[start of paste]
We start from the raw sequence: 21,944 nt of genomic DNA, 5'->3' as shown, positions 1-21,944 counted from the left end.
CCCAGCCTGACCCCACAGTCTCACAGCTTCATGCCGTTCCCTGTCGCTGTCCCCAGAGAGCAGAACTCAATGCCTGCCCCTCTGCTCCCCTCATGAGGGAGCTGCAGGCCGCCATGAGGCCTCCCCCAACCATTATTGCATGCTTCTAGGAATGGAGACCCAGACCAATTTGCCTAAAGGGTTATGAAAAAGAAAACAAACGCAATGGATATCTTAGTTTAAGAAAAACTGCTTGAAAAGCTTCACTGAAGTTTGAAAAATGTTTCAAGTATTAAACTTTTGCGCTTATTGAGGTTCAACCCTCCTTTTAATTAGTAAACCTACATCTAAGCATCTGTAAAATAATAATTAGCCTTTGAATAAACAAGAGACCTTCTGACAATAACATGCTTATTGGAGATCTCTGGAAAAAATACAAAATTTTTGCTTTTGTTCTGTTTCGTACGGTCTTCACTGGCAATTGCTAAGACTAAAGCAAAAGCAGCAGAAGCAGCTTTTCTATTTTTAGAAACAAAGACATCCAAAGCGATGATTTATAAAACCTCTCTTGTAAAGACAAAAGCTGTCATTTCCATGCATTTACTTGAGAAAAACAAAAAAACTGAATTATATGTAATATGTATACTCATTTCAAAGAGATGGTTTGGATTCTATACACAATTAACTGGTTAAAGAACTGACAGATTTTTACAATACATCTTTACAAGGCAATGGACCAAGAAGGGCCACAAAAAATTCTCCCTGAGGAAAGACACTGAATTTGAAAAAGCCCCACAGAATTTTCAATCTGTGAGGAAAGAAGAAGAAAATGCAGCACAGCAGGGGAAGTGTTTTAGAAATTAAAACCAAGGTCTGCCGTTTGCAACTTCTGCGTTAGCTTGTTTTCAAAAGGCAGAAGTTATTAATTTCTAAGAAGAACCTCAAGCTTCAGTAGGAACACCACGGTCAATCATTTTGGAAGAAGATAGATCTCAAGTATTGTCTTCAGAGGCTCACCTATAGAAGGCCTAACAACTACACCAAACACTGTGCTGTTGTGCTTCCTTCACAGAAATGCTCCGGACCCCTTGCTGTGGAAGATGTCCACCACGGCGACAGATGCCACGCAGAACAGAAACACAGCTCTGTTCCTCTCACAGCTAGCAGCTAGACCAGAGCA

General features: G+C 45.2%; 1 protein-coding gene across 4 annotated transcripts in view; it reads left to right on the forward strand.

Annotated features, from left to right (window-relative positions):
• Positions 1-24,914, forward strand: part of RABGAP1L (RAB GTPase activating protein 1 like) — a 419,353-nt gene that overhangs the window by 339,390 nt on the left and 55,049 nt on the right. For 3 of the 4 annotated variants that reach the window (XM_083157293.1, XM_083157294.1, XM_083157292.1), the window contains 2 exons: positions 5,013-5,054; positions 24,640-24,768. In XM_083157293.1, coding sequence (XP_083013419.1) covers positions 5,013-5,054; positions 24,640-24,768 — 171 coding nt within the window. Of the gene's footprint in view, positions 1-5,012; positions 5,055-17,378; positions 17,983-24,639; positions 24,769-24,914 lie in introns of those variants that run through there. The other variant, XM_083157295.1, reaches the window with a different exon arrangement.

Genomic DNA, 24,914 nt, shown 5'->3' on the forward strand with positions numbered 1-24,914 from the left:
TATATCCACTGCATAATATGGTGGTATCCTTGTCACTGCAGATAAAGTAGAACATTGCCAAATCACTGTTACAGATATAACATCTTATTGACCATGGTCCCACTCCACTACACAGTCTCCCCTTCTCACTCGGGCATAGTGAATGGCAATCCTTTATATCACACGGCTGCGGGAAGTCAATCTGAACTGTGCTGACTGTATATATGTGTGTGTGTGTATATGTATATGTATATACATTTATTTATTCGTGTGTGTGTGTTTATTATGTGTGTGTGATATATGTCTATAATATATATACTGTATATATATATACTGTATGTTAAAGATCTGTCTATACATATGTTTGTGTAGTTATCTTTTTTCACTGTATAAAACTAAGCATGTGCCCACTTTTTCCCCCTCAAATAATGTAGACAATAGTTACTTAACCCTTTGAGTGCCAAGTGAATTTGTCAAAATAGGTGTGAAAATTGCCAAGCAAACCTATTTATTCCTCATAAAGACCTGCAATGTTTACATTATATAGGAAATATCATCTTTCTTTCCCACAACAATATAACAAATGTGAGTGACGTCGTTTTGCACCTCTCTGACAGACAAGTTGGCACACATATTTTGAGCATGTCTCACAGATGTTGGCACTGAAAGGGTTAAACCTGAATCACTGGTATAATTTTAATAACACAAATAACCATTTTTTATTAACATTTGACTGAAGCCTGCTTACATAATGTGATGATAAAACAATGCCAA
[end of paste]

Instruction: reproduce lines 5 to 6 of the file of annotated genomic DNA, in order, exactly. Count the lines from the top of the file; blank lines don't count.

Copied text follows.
• Positions 1-24,914, forward strand: part of RABGAP1L (RAB GTPase activating protein 1 like) — a 419,353-nt gene that overhangs the window by 339,390 nt on the left and 55,049 nt on the right. For 3 of the 4 annotated variants that reach the window (XM_083157293.1, XM_083157294.1, XM_083157292.1), the window contains 2 exons: positions 5,013-5,054; positions 24,640-24,768. In XM_083157293.1, coding sequence (XP_083013419.1) covers positions 5,013-5,054; positions 24,640-24,768 — 171 coding nt within the window. Of the gene's footprint in view, positions 1-5,012; positions 5,055-17,378; positions 17,983-24,639; positions 24,769-24,914 lie in introns of those variants that run through there. The other variant, XM_083157295.1, reaches the window with a different exon arrangement.

Genomic DNA, 24,914 nt, shown 5'->3' on the forward strand with positions numbered 1-24,914 from the left: